Election-Driven Payday Loan Caps Spotlight On-Demand Wage Technology
Amid the pandemic, a ceiling on payday loans extends … state by state.
To that end, in Nebraska this week, voters approved a measure that would cap the rates levied on so-called payday loans at 36 percent throughout the state. The vote in favor of the cap, tied to Measure 428, was overwhelming, at 83 percent of the tally. Rates on those loans can reach as high as 400 percent, according to the Journal Star.
In the wake of the vote, Nebraska becomes the 17th state in the U.S., in addition to Washington, D.C., to impose such caps on payday loans, per data from the ACLU. In recent actions at the state level, Colorado put caps in place in 2018; South Dakota approved a 36 percent cap in 2016. In terms of how widespread the loans are, as estimated by the National Conference of State Legislatures (NCSL), 37 states permit payday lending; those loans are prohibited in the remaining 13 states.
The state-level initiatives come against a backdrop where, at a broader, national level, the Consumer Finance Protection Bureau (CFPB) in July repealed underwriting requirements that would ascertain a borrower’s ability to repay before extending a payday loan. At the federal level, bipartisan legislation that would cap rates at 36 percent for all consumers remains stalled.
The pandemic has exacerbated financial pressures on individuals and families in the U.S. As estimated by the Financial Health Network as recently as this summer, one in three Americans have lost income as a result of the pandemic, and according to the Network’s 2020 U.S. Financial Health Pulse, out of 2,000 adults surveyed, of those who reported losing income, 3 percent said they had turned to payday loans.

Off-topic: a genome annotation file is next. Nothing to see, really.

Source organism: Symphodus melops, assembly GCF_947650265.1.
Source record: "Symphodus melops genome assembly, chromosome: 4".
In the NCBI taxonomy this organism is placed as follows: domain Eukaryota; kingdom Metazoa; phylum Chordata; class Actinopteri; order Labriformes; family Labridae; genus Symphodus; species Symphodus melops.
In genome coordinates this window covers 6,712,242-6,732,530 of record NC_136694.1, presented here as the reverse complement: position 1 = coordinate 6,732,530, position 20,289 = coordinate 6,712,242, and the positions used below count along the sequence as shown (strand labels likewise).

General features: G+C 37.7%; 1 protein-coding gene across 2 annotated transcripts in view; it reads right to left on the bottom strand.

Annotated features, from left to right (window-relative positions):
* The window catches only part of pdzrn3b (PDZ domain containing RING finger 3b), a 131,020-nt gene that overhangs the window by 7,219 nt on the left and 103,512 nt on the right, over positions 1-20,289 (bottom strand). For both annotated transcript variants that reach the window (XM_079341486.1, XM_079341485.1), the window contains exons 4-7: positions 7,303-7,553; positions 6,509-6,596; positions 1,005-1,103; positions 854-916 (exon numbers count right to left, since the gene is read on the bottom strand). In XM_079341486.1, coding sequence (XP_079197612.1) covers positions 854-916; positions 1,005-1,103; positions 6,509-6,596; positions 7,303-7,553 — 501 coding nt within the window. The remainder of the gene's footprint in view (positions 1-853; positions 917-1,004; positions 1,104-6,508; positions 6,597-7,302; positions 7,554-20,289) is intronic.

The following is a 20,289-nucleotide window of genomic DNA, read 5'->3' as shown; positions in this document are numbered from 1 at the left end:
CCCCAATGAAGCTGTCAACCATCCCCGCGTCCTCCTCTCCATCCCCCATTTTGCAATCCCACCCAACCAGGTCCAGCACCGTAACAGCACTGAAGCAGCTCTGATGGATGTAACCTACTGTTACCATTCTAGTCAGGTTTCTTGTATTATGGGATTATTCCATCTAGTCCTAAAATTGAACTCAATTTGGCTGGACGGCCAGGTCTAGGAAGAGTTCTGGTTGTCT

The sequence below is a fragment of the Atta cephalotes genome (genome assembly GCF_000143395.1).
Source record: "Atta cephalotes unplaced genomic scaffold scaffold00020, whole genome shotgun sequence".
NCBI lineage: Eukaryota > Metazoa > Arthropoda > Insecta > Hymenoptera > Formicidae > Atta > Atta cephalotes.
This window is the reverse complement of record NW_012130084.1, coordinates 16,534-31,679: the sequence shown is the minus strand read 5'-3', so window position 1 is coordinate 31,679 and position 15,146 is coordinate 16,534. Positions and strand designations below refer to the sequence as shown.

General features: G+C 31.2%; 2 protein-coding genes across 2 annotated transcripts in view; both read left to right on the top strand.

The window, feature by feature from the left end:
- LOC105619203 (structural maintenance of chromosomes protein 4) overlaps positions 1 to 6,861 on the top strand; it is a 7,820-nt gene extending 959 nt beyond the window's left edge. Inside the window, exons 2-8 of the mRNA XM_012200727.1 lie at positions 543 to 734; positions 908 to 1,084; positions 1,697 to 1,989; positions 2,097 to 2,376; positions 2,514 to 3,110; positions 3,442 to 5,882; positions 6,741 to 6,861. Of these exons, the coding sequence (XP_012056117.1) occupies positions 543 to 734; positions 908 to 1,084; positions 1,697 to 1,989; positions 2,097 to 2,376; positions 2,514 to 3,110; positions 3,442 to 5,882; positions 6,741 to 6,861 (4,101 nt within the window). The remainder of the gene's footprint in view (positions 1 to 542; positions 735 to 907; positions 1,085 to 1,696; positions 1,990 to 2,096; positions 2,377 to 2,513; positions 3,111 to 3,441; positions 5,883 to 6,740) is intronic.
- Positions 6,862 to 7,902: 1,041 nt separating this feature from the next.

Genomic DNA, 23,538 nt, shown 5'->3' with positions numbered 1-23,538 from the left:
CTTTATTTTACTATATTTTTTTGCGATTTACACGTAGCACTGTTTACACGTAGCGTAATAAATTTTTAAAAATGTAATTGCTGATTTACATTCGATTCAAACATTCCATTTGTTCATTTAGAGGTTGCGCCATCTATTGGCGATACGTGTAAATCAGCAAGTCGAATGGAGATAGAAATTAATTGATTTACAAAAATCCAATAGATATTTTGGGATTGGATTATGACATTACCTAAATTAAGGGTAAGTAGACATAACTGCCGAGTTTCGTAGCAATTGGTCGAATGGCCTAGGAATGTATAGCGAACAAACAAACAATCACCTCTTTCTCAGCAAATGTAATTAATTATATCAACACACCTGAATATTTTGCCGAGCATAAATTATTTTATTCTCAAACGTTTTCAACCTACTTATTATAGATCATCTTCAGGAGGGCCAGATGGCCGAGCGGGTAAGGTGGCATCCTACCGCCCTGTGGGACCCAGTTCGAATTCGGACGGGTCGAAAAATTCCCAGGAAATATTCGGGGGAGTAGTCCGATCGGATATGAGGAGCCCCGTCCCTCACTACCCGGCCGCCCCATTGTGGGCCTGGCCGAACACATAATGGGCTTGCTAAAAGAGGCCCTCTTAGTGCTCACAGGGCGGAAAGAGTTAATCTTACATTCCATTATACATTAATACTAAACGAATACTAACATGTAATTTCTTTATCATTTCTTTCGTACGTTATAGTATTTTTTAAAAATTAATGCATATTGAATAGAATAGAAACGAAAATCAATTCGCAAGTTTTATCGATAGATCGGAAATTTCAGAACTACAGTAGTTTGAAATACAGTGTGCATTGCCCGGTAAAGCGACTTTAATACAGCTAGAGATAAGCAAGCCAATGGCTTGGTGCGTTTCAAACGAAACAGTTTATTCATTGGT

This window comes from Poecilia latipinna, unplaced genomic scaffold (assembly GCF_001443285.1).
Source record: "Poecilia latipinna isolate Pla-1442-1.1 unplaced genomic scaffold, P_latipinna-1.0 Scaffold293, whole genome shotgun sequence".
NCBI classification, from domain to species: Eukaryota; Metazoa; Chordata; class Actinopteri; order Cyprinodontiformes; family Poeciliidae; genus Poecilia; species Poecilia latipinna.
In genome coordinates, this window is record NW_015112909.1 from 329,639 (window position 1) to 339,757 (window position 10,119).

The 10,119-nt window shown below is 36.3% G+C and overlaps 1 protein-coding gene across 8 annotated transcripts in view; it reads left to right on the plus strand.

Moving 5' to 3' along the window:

The hurdles to getting those loans remain fairly low. Borrowers only need to have a valid ID, a bank account and proof of income.
The Payday Gap
Though there’s no strict definition of what a payday loan is, exactly – it can be any small-dollar, unsecured loan with a high interest rate – its moniker hints at the typical practice of paying it back at the next payday.
And the high interest rates and spiraling fees give the nod to the fact that many people do not have enough in savings or cash flow to juggle the debt and day-to-day expenses. As estimated by PYMNTS, as many as 60 percent of consumers live paycheck to paycheck.
A number of firms in the payments space have been introducing on-demand pay solutions that disrupt the traditional two-week payroll period, and allow people to be paid in real time as they earn wages for work performed – a trend that stretches well beyond the gig economy.
In an interview with Karen Webster, Patrick Luther, who is the industry principal of financial services at Ceridian, which offers on-demand payroll solutions, said that “individuals must pay bank and auto loans, utility and credit card payments in a timely manner or risk facing penalties. Access to your money as you earn it may mean avoiding a late payment fee, a bounced check, an interest hike or relying on … high-interest cash advances.”
Separately, a recent iteration of the PYMNTS’ Next-Gen Payroll Tracker found that 90 percent of workers expect to be paid by pay cards, direct deposit or digital wallets within 10 years, indicating a desire for flexible payment choice that transcends the biweekly payment periods of old.